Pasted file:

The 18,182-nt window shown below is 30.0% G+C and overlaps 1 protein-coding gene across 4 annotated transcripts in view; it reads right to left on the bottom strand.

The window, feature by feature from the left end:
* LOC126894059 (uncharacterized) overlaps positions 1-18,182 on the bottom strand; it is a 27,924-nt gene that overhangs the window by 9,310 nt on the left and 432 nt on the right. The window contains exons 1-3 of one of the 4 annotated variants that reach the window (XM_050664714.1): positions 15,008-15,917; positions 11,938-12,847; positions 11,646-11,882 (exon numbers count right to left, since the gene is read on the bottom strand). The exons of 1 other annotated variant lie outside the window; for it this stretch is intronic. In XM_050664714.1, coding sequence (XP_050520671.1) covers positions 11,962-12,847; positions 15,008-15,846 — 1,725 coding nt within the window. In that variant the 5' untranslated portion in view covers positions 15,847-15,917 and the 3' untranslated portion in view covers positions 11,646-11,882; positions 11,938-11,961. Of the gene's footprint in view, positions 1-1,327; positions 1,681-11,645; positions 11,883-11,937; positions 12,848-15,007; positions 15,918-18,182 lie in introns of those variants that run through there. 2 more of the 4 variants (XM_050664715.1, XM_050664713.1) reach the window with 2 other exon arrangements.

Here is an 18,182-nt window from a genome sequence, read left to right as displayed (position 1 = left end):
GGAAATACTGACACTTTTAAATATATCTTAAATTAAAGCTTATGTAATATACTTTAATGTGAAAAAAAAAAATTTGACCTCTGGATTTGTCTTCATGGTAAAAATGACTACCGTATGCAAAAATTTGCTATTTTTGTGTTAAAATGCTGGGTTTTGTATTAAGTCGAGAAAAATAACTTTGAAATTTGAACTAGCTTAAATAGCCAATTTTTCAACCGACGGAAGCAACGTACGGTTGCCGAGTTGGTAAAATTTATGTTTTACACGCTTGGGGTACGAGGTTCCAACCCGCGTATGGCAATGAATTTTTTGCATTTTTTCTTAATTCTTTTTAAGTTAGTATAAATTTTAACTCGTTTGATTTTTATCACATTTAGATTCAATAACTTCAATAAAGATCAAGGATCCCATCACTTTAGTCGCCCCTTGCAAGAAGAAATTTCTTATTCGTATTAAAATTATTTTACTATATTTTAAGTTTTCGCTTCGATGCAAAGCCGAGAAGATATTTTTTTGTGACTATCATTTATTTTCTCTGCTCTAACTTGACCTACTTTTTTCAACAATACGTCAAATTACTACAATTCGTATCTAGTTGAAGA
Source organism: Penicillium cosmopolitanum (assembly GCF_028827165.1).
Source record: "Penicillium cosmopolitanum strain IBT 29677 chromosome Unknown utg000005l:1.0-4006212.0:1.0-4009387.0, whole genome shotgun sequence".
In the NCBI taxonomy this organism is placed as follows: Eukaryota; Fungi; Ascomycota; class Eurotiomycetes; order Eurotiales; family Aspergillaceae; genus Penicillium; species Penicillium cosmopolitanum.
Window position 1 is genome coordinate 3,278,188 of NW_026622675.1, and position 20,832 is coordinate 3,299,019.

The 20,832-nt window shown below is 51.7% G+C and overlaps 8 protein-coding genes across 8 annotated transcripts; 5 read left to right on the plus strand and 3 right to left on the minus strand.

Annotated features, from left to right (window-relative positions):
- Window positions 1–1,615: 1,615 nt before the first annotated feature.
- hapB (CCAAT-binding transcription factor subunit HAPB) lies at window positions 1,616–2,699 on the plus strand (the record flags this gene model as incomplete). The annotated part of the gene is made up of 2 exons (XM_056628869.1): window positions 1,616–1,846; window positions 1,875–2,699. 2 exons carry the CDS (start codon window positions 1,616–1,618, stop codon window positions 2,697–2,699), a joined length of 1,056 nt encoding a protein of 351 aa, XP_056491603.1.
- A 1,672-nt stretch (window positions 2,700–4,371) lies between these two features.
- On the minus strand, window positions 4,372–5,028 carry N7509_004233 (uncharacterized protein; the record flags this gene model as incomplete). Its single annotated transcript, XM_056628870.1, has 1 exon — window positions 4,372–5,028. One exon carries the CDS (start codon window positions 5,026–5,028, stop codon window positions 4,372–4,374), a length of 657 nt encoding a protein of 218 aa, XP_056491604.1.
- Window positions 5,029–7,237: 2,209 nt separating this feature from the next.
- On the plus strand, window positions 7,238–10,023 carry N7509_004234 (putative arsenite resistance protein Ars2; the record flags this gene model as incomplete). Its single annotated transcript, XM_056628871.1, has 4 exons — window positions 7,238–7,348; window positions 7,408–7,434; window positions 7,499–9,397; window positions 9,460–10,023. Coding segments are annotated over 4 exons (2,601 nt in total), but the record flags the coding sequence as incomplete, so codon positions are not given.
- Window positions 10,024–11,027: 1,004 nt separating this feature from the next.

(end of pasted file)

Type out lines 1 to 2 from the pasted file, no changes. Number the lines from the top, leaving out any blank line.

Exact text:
The 18,182-nt window shown below is 30.0% G+C and overlaps 1 protein-coding gene across 4 annotated transcripts in view; it reads right to left on the bottom strand.

The window, feature by feature from the left end: